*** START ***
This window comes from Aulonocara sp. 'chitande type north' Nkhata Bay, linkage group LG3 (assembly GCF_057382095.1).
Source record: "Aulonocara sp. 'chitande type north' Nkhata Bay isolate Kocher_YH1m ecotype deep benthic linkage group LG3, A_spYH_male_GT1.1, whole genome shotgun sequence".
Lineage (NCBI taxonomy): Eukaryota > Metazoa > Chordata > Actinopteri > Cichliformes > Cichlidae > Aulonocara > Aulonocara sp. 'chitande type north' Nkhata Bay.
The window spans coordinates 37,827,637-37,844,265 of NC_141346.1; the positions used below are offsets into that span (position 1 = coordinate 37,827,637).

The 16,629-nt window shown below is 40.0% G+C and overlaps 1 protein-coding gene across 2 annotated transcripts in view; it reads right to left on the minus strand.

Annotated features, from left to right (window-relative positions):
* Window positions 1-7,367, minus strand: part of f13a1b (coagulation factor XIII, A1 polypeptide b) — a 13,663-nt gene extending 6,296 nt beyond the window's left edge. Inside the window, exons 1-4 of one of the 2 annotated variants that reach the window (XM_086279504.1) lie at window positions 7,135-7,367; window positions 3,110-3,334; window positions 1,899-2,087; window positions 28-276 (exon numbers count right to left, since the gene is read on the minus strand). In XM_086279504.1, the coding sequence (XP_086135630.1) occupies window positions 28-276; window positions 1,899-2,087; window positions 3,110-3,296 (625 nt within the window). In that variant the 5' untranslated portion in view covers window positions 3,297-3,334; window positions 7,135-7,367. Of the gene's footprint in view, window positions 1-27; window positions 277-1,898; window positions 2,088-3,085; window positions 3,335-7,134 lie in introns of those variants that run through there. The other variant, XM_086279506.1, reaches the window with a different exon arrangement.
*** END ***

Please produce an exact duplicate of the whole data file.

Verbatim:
This window comes from Aulonocara sp. 'chitande type north' Nkhata Bay, linkage group LG3 (assembly GCF_057382095.1).
Source record: "Aulonocara sp. 'chitande type north' Nkhata Bay isolate Kocher_YH1m ecotype deep benthic linkage group LG3, A_spYH_male_GT1.1, whole genome shotgun sequence".
Lineage (NCBI taxonomy): Eukaryota > Metazoa > Chordata > Actinopteri > Cichliformes > Cichlidae > Aulonocara > Aulonocara sp. 'chitande type north' Nkhata Bay.
The window spans coordinates 37,827,637-37,844,265 of NC_141346.1; the positions used below are offsets into that span (position 1 = coordinate 37,827,637).

The 16,629-nt window shown below is 40.0% G+C and overlaps 1 protein-coding gene across 2 annotated transcripts in view; it reads right to left on the minus strand.

Annotated features, from left to right (window-relative positions):
* Window positions 1-7,367, minus strand: part of f13a1b (coagulation factor XIII, A1 polypeptide b) — a 13,663-nt gene extending 6,296 nt beyond the window's left edge. Inside the window, exons 1-4 of one of the 2 annotated variants that reach the window (XM_086279504.1) lie at window positions 7,135-7,367; window positions 3,110-3,334; window positions 1,899-2,087; window positions 28-276 (exon numbers count right to left, since the gene is read on the minus strand). In XM_086279504.1, the coding sequence (XP_086135630.1) occupies window positions 28-276; window positions 1,899-2,087; window positions 3,110-3,296 (625 nt within the window). In that variant the 5' untranslated portion in view covers window positions 3,297-3,334; window positions 7,135-7,367. Of the gene's footprint in view, window positions 1-27; window positions 277-1,898; window positions 2,088-3,085; window positions 3,335-7,134 lie in introns of those variants that run through there. The other variant, XM_086279506.1, reaches the window with a different exon arrangement.